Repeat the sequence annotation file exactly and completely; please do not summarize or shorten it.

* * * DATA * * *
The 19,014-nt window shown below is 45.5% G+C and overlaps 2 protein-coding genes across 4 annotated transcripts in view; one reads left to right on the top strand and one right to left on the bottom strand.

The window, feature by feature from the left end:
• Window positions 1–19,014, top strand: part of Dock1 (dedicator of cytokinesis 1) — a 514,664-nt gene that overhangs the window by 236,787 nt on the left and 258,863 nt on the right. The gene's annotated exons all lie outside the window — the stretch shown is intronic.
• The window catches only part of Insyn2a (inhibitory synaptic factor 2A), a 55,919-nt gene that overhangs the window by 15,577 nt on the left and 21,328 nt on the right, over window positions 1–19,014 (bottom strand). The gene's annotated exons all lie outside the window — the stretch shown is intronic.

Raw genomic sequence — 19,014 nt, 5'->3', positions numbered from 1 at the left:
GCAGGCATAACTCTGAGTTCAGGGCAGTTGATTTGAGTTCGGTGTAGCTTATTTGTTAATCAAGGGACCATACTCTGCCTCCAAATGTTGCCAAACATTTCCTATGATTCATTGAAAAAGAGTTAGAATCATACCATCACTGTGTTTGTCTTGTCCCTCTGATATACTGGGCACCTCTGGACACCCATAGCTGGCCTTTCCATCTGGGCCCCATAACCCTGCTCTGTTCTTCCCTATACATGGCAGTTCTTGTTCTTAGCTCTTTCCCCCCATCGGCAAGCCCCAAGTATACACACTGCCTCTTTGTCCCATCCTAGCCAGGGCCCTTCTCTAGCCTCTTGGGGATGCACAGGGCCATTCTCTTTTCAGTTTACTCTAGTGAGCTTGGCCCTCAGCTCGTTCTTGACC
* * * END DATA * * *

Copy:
The 19,014-nt window shown below is 45.5% G+C and overlaps 2 protein-coding genes across 4 annotated transcripts in view; one reads left to right on the top strand and one right to left on the bottom strand.

The window, feature by feature from the left end:
• Window positions 1–19,014, top strand: part of Dock1 (dedicator of cytokinesis 1) — a 514,664-nt gene that overhangs the window by 236,787 nt on the left and 258,863 nt on the right. The gene's annotated exons all lie outside the window — the stretch shown is intronic.
• The window catches only part of Insyn2a (inhibitory synaptic factor 2A), a 55,919-nt gene that overhangs the window by 15,577 nt on the left and 21,328 nt on the right, over window positions 1–19,014 (bottom strand). The gene's annotated exons all lie outside the window — the stretch shown is intronic.

Raw genomic sequence — 19,014 nt, 5'->3', positions numbered from 1 at the left:
GCAGGCATAACTCTGAGTTCAGGGCAGTTGATTTGAGTTCGGTGTAGCTTATTTGTTAATCAAGGGACCATACTCTGCCTCCAAATGTTGCCAAACATTTCCTATGATTCATTGAAAAAGAGTTAGAATCATACCATCACTGTGTTTGTCTTGTCCCTCTGATATACTGGGCACCTCTGGACACCCATAGCTGGCCTTTCCATCTGGGCCCCATAACCCTGCTCTGTTCTTCCCTATACATGGCAGTTCTTGTTCTTAGCTCTTTCCCCCCATCGGCAAGCCCCAAGTATACACACTGCCTCTTTGTCCCATCCTAGCCAGGGCCCTTCTCTAGCCTCTTGGGGATGCACAGGGCCATTCTCTTTTCAGTTTACTCTAGTGAGCTTGGCCCTCAGCTCGTTCTTGACC